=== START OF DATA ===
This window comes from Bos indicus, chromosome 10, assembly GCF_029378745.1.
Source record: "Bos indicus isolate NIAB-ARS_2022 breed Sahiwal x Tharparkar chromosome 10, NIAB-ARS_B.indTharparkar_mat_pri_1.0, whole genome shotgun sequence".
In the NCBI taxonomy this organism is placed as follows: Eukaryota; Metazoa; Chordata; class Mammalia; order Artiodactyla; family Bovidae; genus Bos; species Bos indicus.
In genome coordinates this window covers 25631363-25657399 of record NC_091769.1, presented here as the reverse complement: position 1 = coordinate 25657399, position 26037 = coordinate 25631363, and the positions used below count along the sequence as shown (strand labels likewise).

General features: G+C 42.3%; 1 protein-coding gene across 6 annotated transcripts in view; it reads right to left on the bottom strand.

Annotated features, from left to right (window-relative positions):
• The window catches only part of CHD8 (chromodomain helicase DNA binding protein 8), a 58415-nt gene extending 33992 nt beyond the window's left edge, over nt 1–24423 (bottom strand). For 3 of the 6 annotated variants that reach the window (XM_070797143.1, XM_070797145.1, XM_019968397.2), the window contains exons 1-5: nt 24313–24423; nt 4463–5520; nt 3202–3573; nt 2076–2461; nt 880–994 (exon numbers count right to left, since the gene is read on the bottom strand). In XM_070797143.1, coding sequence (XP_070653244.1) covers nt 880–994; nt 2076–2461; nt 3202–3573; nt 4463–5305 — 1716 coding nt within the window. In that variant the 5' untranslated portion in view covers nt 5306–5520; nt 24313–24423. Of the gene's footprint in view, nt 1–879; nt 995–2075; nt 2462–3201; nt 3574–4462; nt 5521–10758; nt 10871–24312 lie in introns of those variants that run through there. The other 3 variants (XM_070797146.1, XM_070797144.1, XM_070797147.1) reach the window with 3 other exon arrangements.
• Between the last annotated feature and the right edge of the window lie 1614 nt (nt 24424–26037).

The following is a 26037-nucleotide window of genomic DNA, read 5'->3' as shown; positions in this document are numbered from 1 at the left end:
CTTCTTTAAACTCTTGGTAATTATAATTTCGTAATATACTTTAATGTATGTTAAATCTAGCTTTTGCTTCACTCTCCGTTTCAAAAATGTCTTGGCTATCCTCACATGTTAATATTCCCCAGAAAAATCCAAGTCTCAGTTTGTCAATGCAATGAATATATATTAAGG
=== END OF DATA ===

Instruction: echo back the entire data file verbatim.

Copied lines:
This window comes from Bos indicus, chromosome 10, assembly GCF_029378745.1.
Source record: "Bos indicus isolate NIAB-ARS_2022 breed Sahiwal x Tharparkar chromosome 10, NIAB-ARS_B.indTharparkar_mat_pri_1.0, whole genome shotgun sequence".
In the NCBI taxonomy this organism is placed as follows: Eukaryota; Metazoa; Chordata; class Mammalia; order Artiodactyla; family Bovidae; genus Bos; species Bos indicus.
In genome coordinates this window covers 25631363-25657399 of record NC_091769.1, presented here as the reverse complement: position 1 = coordinate 25657399, position 26037 = coordinate 25631363, and the positions used below count along the sequence as shown (strand labels likewise).

General features: G+C 42.3%; 1 protein-coding gene across 6 annotated transcripts in view; it reads right to left on the bottom strand.

Annotated features, from left to right (window-relative positions):
• The window catches only part of CHD8 (chromodomain helicase DNA binding protein 8), a 58415-nt gene extending 33992 nt beyond the window's left edge, over nt 1–24423 (bottom strand). For 3 of the 6 annotated variants that reach the window (XM_070797143.1, XM_070797145.1, XM_019968397.2), the window contains exons 1-5: nt 24313–24423; nt 4463–5520; nt 3202–3573; nt 2076–2461; nt 880–994 (exon numbers count right to left, since the gene is read on the bottom strand). In XM_070797143.1, coding sequence (XP_070653244.1) covers nt 880–994; nt 2076–2461; nt 3202–3573; nt 4463–5305 — 1716 coding nt within the window. In that variant the 5' untranslated portion in view covers nt 5306–5520; nt 24313–24423. Of the gene's footprint in view, nt 1–879; nt 995–2075; nt 2462–3201; nt 3574–4462; nt 5521–10758; nt 10871–24312 lie in introns of those variants that run through there. The other 3 variants (XM_070797146.1, XM_070797144.1, XM_070797147.1) reach the window with 3 other exon arrangements.
• Between the last annotated feature and the right edge of the window lie 1614 nt (nt 24424–26037).

The following is a 26037-nucleotide window of genomic DNA, read 5'->3' as shown; positions in this document are numbered from 1 at the left end:
CTTCTTTAAACTCTTGGTAATTATAATTTCGTAATATACTTTAATGTATGTTAAATCTAGCTTTTGCTTCACTCTCCGTTTCAAAAATGTCTTGGCTATCCTCACATGTTAATATTCCCCAGAAAAATCCAAGTCTCAGTTTGTCAATGCAATGAATATATATTAAGG